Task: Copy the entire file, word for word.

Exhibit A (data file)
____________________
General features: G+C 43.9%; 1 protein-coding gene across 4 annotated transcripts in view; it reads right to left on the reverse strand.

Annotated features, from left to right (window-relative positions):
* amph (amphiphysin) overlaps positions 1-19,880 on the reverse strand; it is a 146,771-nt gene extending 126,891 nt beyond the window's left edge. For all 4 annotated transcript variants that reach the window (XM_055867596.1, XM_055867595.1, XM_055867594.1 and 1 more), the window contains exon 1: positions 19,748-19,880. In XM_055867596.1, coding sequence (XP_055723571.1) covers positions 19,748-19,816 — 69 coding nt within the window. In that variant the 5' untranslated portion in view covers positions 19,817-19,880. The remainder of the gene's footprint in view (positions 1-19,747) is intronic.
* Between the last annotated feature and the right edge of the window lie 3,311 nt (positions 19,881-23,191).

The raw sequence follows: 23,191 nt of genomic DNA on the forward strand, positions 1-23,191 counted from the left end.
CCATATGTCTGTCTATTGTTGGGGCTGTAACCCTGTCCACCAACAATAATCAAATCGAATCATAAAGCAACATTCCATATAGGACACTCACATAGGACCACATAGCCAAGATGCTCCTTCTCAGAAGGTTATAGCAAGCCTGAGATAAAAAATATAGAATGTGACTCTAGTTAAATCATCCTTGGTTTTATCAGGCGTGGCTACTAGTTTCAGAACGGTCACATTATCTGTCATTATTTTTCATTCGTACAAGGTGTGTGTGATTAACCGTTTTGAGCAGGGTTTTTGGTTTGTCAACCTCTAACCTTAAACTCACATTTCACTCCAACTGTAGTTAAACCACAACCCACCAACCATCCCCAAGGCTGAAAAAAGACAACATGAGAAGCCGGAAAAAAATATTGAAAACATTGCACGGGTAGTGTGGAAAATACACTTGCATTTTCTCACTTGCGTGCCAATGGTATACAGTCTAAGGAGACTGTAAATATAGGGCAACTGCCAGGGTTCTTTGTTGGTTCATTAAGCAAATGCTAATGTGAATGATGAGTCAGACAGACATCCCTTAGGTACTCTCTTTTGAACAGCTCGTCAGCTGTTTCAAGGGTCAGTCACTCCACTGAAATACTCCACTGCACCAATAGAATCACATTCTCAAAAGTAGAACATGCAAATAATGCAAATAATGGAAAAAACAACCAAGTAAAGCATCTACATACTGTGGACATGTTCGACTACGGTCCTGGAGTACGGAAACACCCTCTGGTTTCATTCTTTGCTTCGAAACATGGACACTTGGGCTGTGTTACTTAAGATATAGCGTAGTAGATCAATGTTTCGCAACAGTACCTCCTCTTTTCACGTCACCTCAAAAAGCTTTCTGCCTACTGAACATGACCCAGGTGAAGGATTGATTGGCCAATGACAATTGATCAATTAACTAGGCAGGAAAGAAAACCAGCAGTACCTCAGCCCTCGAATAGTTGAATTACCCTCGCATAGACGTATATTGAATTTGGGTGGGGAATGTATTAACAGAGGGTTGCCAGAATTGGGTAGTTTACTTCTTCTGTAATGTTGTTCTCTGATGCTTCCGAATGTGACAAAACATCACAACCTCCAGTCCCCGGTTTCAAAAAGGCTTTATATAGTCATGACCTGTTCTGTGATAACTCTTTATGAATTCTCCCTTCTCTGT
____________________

General features: G+C 43.9%; 1 protein-coding gene across 4 annotated transcripts in view; it reads right to left on the reverse strand.

Annotated features, from left to right (window-relative positions):
* amph (amphiphysin) overlaps positions 1-19,880 on the reverse strand; it is a 146,771-nt gene extending 126,891 nt beyond the window's left edge. For all 4 annotated transcript variants that reach the window (XM_055867596.1, XM_055867595.1, XM_055867594.1 and 1 more), the window contains exon 1: positions 19,748-19,880. In XM_055867596.1, coding sequence (XP_055723571.1) covers positions 19,748-19,816 — 69 coding nt within the window. In that variant the 5' untranslated portion in view covers positions 19,817-19,880. The remainder of the gene's footprint in view (positions 1-19,747) is intronic.
* Between the last annotated feature and the right edge of the window lie 3,311 nt (positions 19,881-23,191).

The raw sequence follows: 23,191 nt of genomic DNA on the forward strand, positions 1-23,191 counted from the left end.
CCATATGTCTGTCTATTGTTGGGGCTGTAACCCTGTCCACCAACAATAATCAAATCGAATCATAAAGCAACATTCCATATAGGACACTCACATAGGACCACATAGCCAAGATGCTCCTTCTCAGAAGGTTATAGCAAGCCTGAGATAAAAAATATAGAATGTGACTCTAGTTAAATCATCCTTGGTTTTATCAGGCGTGGCTACTAGTTTCAGAACGGTCACATTATCTGTCATTATTTTTCATTCGTACAAGGTGTGTGTGATTAACCGTTTTGAGCAGGGTTTTTGGTTTGTCAACCTCTAACCTTAAACTCACATTTCACTCCAACTGTAGTTAAACCACAACCCACCAACCATCCCCAAGGCTGAAAAAAGACAACATGAGAAGCCGGAAAAAAATATTGAAAACATTGCACGGGTAGTGTGGAAAATACACTTGCATTTTCTCACTTGCGTGCCAATGGTATACAGTCTAAGGAGACTGTAAATATAGGGCAACTGCCAGGGTTCTTTGTTGGTTCATTAAGCAAATGCTAATGTGAATGATGAGTCAGACAGACATCCCTTAGGTACTCTCTTTTGAACAGCTCGTCAGCTGTTTCAAGGGTCAGTCACTCCACTGAAATACTCCACTGCACCAATAGAATCACATTCTCAAAAGTAGAACATGCAAATAATGCAAATAATGGAAAAAACAACCAAGTAAAGCATCTACATACTGTGGACATGTTCGACTACGGTCCTGGAGTACGGAAACACCCTCTGGTTTCATTCTTTGCTTCGAAACATGGACACTTGGGCTGTGTTACTTAAGATATAGCGTAGTAGATCAATGTTTCGCAACAGTACCTCCTCTTTTCACGTCACCTCAAAAAGCTTTCTGCCTACTGAACATGACCCAGGTGAAGGATTGATTGGCCAATGACAATTGATCAATTAACTAGGCAGGAAAGAAAACCAGCAGTACCTCAGCCCTCGAATAGTTGAATTACCCTCGCATAGACGTATATTGAATTTGGGTGGGGAATGTATTAACAGAGGGTTGCCAGAATTGGGTAGTTTACTTCTTCTGTAATGTTGTTCTCTGATGCTTCCGAATGTGACAAAACATCACAACCTCCAGTCCCCGGTTTCAAAAAGGCTTTATATAGTCATGACCTGTTCTGTGATAACTCTTTATGAATTCTCCCTTCTCTGT